The Most Natural Thing
New Issues Poetry & Prose: 2013
Review by Jenny Molberg
When I read David Keplinger’s poems, I find myself sharply aware of my own body’s place in the universe while simultaneously at ease—even, at times, comforted—by the beauty in its ephemerality. These poems are visceral and sentient; they are difficult and rewarding. They confront the frightening transience of the mortal body, but there is great hope in the power of empathy and metaphor. “I want some proof, I want to take a picture, I want to say things with authority. Which is to say, I want to be assured that I will live,” Keplinger writes in the poem sequence, “The Crown of Light at Assisi,” which bridges the book’s second and third sections. Later, in “Sleepwalking,” he writes, “[a]s I reveal myself to the world, the world will be revealed to me.” Keplinger is engaged in an inquisitive and profound conversation with his reader. When I arrived at the last poem in the book, I turned back to the beginning, because it is an impossible conversation to end.
The Most Natural Thing is Keplinger’s fourth collection of poems; it draws influence from his work in translation, especially World Cut Out with Crooked Scissors and House Inspections, collections of surreal prose poems by the Danish poet Carsten René Neilsen, which Keplinger translated with Neilsen into English. This collection, which in many ways can be read in conversation with Keplinger’s earlier The Prayers of Others (New Issues, 2006), asserts its essential place in the discourse of contemporary prose poetry. Keplinger’s poems are spiritual and surreal; each a world unto itself.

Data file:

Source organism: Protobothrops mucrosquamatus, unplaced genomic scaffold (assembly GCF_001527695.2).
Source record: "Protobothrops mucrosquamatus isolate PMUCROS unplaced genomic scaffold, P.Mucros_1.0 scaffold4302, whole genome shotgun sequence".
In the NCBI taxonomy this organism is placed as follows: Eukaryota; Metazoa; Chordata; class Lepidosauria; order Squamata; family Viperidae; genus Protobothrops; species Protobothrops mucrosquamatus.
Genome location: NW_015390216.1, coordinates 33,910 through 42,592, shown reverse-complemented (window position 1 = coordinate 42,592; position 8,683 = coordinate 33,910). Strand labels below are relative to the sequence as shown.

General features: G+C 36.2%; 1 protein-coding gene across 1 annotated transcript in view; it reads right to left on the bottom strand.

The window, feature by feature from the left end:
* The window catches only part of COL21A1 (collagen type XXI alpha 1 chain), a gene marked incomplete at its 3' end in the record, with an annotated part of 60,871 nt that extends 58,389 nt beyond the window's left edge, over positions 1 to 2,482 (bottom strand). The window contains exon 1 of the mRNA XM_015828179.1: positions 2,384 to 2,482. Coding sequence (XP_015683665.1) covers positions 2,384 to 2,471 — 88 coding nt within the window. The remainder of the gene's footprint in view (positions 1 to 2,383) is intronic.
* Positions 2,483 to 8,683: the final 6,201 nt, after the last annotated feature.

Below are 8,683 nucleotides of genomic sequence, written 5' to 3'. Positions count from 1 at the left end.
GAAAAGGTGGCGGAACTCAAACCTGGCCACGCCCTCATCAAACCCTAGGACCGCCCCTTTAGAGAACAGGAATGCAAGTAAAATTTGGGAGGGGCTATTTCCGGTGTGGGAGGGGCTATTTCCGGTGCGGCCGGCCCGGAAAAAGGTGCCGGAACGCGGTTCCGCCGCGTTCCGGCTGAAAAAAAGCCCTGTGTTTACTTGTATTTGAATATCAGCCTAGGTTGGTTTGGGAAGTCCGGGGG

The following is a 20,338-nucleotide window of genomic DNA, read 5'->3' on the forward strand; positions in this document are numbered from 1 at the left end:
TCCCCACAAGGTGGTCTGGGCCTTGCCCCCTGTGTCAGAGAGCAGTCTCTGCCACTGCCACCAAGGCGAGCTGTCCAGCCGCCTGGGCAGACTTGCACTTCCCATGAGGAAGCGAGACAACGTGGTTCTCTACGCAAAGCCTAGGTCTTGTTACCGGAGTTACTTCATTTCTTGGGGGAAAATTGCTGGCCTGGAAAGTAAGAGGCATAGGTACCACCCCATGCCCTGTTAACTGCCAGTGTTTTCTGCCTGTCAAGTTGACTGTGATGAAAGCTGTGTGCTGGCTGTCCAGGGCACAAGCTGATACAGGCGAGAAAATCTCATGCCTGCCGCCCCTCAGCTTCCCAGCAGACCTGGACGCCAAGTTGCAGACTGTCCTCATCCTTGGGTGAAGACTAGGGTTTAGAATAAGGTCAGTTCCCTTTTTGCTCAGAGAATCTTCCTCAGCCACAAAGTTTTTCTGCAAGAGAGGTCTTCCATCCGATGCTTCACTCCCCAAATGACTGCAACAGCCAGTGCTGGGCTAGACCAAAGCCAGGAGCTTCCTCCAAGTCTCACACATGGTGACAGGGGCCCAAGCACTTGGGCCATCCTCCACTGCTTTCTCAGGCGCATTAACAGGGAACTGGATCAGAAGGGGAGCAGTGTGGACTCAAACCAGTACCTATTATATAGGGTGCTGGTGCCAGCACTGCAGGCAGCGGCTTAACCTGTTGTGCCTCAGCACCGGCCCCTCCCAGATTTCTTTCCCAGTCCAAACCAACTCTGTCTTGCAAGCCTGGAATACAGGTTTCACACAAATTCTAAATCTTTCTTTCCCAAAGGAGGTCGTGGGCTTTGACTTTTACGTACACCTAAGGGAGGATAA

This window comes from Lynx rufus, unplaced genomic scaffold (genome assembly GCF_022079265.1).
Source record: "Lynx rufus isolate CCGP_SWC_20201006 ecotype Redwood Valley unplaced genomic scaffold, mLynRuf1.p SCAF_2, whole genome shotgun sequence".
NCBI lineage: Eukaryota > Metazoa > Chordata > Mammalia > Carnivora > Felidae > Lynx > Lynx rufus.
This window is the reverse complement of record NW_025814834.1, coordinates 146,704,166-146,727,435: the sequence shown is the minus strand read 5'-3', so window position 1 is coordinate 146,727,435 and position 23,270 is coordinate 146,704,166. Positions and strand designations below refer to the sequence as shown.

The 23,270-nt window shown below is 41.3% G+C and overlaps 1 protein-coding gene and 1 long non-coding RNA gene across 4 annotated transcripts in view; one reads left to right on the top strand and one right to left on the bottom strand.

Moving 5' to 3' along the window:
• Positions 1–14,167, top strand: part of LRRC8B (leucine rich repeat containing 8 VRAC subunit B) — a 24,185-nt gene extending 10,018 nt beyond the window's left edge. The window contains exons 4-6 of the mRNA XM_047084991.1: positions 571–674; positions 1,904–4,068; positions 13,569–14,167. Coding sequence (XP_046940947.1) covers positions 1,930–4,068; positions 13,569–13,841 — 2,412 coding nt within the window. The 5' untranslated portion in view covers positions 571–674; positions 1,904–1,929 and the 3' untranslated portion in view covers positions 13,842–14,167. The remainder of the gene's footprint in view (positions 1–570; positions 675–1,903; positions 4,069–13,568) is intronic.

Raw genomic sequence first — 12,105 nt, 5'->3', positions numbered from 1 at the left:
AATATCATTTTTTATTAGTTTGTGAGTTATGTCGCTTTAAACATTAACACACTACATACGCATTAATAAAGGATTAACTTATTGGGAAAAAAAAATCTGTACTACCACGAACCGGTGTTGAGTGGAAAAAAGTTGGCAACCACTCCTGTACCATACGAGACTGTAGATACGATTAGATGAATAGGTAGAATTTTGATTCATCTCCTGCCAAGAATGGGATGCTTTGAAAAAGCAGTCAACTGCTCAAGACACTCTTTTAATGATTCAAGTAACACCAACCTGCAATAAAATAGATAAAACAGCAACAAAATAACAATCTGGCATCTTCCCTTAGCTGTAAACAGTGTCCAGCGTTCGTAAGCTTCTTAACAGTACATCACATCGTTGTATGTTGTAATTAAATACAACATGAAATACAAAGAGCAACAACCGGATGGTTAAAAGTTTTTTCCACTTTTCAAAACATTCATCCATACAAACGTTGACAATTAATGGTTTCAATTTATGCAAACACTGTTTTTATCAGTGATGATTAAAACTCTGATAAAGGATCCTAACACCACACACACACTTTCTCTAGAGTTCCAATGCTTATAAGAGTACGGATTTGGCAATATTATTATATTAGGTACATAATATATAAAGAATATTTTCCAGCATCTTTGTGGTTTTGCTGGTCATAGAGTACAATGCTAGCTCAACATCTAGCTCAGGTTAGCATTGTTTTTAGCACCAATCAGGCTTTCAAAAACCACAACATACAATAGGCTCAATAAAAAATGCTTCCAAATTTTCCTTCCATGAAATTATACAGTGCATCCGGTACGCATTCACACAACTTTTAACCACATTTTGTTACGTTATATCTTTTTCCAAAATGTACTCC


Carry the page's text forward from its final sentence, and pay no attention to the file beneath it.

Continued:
The book consists of three parts, “Incision,” “Manipulation,” and “Removal.” This Dantean nod reminds us of the collision between the scientific and the spiritual—life, death, afterlife; beginning, middle, end; the triple helix from which we are made. “When you set my life story to music,” Keplinger writes in “A Comedy in Three Acts,” “use triadic structures like the one four five. Every detail of the story should be set in threes. Three trees are split by lightning on my death day; the same trees that were planted at my birth…” Every poem is box, a fitting visual embodiment of the scientific, human eye shaping and collecting what is present in nature. The reader trusts Keplinger’s assured voice, but also marvels in the ways the poems transcend the limits of the mundane world. Keplinger has the keen eye of a scientist, who, in each poem, has discovered an anomaly, living proof of a dream world, spirituality in natural phenomenon.
Each poem’s anatomy, like the aspens’ tangled roots on the book’s cover, is woven into dialogue with the other poems in the collection. I am particularly stricken with what Keplinger does with the heart (I would suggest that the heart is this book’s “way of happening”—the image of the aspen grove on the cover even resembles the anatomical heart). The image of the heart appears in the book in many different forms—as a sound under water, a halved walnut filled with a candle and floating in milk, a “cup” confined within “the cell bars of the ribs.” But the poem “The Heart” is one that I was astonished by:
Jenny Molberg is a doctoral candidate at the University of North Texas. Her work has appeared or is forthcoming in North American Review, Mississippi Review, Louisville Review, The New Guard, Mudlark, and other journals. She was recently commended by the Hippocrates Initiative on Poetry and Medicine, and was the winner of the Third Coast poetry prize. Jenny is the managing editor of American Literary Review.